There were a lot of exhibitors present and many promising games being shown. Some charities like Extra Life and Able Gamers were there as well. We were not the only gamer reviewers present and we handed out plenty of business cards and made some new contacts. Our review queue has grown because of this conference! That’s a good thing though as many of these games are family friendly and deserve to be promoted.

Many Christians stopped by our booth and offered appreciation and encouragement for what we're doing. We were not the only Christian exhibitors as representatives for The Bible Project were two booths down from us. Some of the game developers we got to know are Christian too!

The GDEX

Our biggest goal at this convention was promotion and awareness. So many people stopping by our booth did not know that we existed! Many of our business cards were taken and people wanted to tell their pastors/priests about our ministry. Despite a few Bibles being returned with (broken) promises of picking them up later, we still gave away about a dozen to good homes. We didn’t want to force them on people and we hope and pray that the people who took them are blessed by them.

Although we didn’t sell any shirts or action Bibles, I still consider this conference a success. I’m smacking myself for forgetting to bring the bumper stickers that we have. In the end, it was great interacting with the gaming and game development community. I look forward to returning next year, Lord willing.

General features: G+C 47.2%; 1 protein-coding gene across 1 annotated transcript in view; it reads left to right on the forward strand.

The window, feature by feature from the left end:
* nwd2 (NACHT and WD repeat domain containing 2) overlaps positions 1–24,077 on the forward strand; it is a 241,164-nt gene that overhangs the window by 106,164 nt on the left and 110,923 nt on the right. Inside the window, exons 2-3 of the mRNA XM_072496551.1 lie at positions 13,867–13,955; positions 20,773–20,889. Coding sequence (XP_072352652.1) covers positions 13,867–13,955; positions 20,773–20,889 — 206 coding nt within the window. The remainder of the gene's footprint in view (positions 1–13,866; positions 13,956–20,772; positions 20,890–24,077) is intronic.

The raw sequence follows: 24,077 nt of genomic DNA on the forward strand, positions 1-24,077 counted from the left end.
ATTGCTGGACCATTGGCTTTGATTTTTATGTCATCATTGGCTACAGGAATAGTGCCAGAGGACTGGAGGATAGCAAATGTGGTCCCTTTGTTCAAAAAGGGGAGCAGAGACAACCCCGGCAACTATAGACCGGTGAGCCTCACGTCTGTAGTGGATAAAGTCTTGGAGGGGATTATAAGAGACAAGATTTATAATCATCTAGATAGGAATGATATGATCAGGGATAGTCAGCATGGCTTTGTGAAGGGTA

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Battle Princess Madelyn First Impressions

The way of the knight is a path of honor, duty, and cute graphics. At least that's what it is according to Battle Princess Madelyn. This knight in training and her kingdom fall under siege to the forces of a cruel wizard. With her ghost dog Fritzy, fight, jump and bite your way to saving your kingdom.

The first thing this game says is that it is heavily inspired by the Ghosts and Goblins franchise, and this is true in every step down to the way Madelyn runs. While she tosses spears, she can either have her dog shoot balls of energy to stop her foes or she can channel his power to charge at enemies to devour them whole. 

The first impressions are great so far. The story isn't trying to be some deep and complicated trek into Madelyn's world and yet I was invested into the introduction of the game. The combat was simple, but it felt satisfying and fun. My spear wasn't too weak and the trusty ghost dog didn't make the enemies in my way super easy. The artstyle is visually pleasing; people may say doing retro graphics is a lazy indie trope, yet the team behind Madelyn worked hard to make sure the world pulls you in. 

The most important aspect of these sorts of games is the challenge. Despite my own experiences with Ghosts and Goblins, I had a hard yet fair adventure with Madelyn. The enemies were paced well, I didn't get to a point where I felt I could just rush through the game. The enemies were varied and unique. This game doesn't suffer from “enemy recolor number 1000” syndrome. I started my journey with Madelyn in a unkempt graveyard. I had to climb through an Underground Mausoleum and it ended with a boss battle with a giant skeletal knight. When a game is challenging, the satisfaction of beating a level or a boss is all the sweeter.